AIRCRAFT WITHOUT PILOTS, PASSENGERS OR BEVERAGE CARTS—JUST CAMERAS AIMED AT YOU—MAY SOON FILL THE SKY
by Nat Hentoff
George W. Bush, Dick Cheney and Barack Obama have convinced some Americans that no matter how or where they express themselves, their thoughts may wind up in a Big Brother database. But most of us are more preoccupied with immediate, all-too-real fears like higher gasoline prices and unemployment.
In his article “Dawn of the Drone: The Realization of the Total Surveillance State,” the Rutherford Institute’s John Whitehead offers a scarier scenario: implementation of the Federal Aviation Administration (FAA) Reauthorization Act. In a few years, this legislation may prompt a lot of us to look skyward with chilling apprehension.
“Imagine a robot hovering overhead as you go about your day, driving to and from your work,” Whitehead envisions. “The robot records your every movement with a surveillance camera and streams the information to a government command center. … If you make a wrong move or even appear to be doing something suspicious, the police will respond quickly.”
You see, the FAA Reauthorization Act mandates that there will be about 30,000 pilotless aircraft in our skies by 2020. As I’ve reported, these ghostlike carriers of surveillance cameras have already been sent out by the Department of Homeland Security and local and state police to observe “suspicious” activists’ meetings or to follow likely narcotics distributors.
The ACLU insists that “drones not be deployed indiscriminately unless there are grounds to believe the unmanned aerial planes will collect evidence about a specific crime.” Voicing optimism, the ACLU also acknowledges, “If we can set some good privacy ground rules, our society can enjoy the benefits of this technology without having to worry about its darker potentials.”
We’ll all be protected under the supposedly transparent Obama Administration? And in view of the millions of dollars to be harvested by the aviation industry thanks to law enforcement’s delight in the drone, would a Republican administration be any more of a threat to the rapidly fading Fourth Amendment than Obama and our current Congressional leaders?
Regarding drones, John Whitehead is a deeply experienced realist: “Until the American people succeed in raising their collective voices against this technological tyranny, the powers that be will continue on the path of total control, and the condition of our civil liberties will become more dire with every passing day.”
So will this really be “the realization of the total surveillance state”? Don’t count on it. I have never forgotten the dissenting opinion of Justice Louis Brandeis in the U.S. Supreme Court’s first wiretapping case, Olmstead v. United States (1928). Recognizing that the creation of inventive technologies would be boundless, he wrote: “Ways may someday be developed by which the government, without removing papers from secret drawers, can reproduce them in court, and by which it will be enabled to expose to a jury the most intimate occurrences of the home.”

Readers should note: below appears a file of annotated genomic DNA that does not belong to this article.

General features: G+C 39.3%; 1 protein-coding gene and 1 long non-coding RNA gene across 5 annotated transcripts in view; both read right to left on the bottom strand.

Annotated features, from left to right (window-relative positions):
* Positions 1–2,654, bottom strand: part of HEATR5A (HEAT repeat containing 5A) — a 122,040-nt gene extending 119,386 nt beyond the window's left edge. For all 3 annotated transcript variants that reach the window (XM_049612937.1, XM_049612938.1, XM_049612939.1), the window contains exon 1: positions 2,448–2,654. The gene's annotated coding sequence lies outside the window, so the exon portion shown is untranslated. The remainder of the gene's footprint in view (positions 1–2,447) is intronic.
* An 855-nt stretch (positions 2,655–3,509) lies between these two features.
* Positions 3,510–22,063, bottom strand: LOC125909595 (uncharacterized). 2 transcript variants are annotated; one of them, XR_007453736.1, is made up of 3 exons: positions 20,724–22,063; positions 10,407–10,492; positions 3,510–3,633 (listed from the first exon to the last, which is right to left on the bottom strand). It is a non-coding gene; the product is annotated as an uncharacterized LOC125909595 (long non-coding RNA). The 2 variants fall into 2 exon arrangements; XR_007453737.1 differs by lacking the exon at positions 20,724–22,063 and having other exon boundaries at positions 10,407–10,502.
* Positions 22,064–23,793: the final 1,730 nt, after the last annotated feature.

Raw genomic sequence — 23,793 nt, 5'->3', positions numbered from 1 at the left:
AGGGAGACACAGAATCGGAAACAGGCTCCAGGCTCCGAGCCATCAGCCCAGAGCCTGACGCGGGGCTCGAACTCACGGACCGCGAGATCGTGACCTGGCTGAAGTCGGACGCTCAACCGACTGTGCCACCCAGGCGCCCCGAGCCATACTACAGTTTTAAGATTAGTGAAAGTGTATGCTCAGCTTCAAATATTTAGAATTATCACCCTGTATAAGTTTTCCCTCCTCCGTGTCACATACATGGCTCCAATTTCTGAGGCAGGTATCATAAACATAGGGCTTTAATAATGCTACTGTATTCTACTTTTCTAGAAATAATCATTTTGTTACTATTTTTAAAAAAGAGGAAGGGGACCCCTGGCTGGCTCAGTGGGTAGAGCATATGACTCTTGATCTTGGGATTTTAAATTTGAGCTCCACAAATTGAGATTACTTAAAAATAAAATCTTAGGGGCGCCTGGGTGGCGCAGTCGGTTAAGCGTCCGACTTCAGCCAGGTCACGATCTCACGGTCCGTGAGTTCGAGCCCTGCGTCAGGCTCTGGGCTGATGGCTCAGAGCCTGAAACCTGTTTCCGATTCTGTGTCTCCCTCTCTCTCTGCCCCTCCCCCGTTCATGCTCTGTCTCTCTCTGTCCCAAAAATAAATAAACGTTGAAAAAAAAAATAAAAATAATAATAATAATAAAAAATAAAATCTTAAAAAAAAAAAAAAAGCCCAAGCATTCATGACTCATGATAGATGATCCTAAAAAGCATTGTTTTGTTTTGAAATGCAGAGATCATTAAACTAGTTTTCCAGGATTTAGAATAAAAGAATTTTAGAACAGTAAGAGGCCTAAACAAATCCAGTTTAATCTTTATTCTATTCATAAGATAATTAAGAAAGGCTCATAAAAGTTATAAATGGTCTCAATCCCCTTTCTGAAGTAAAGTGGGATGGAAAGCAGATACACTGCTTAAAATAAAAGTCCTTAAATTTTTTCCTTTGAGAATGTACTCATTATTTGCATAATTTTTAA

In Constitution 3.0: Freedom and Technological Change, Jeffrey Rosen—whose byline on these dread matters I never miss—wrote: “The technologies that Brandeis imagined have now come to pass—and they do not only affect privacy; they affect a broad range of Constitutional values.”
Here is how the ACLU is trying to protect you: “Now we have joined together with our coalition partner, the Electronic Privacy Information Center, to petition the FAA to ‘address the threat to privacy and civil liberties involved in the integration of drones in the national airspace.’” Remember: Some drones may soon have facialrecognition capability.
“You should sign too,” the ACLU continues. “Let’s make it clear that Americans are deeply concerned that drones not become a common feature of our skies until strong privacy protections are in place to ensure they do not become tools for routine aerial surveillance of American life.”
Are we “deeply concerned”? Then how come we don’t make that clear? For instance, do you know or care that the FBI publishes characteristics of people we should report as possible terrorists? As U.S. Senator Rand Paul (R-Kentucky) notes in his National Review Online article “Indefinite Detention and American Citizens,” the list includes “the possession of ‘meals ready-toeat,’ missing fingers, brightly colored stains on clothing, paying for products in cash and changes in hair color.”
Like his father, Representative Ron Paul (R-Texas), Rand Paul is one of the few members of Congress who truly cares about Americans’ right to privacy. So when you see a drone up in the sky, try to look as if you’re not a national security risk.
Nat Hentoff is a historian of the Constitution, a jazz critic and a columnist for the Village Voice and Free Inquiry. His incisive books include The First Freedom: The Tumultuous History of Free Speech in America and Living the Bill of Rights.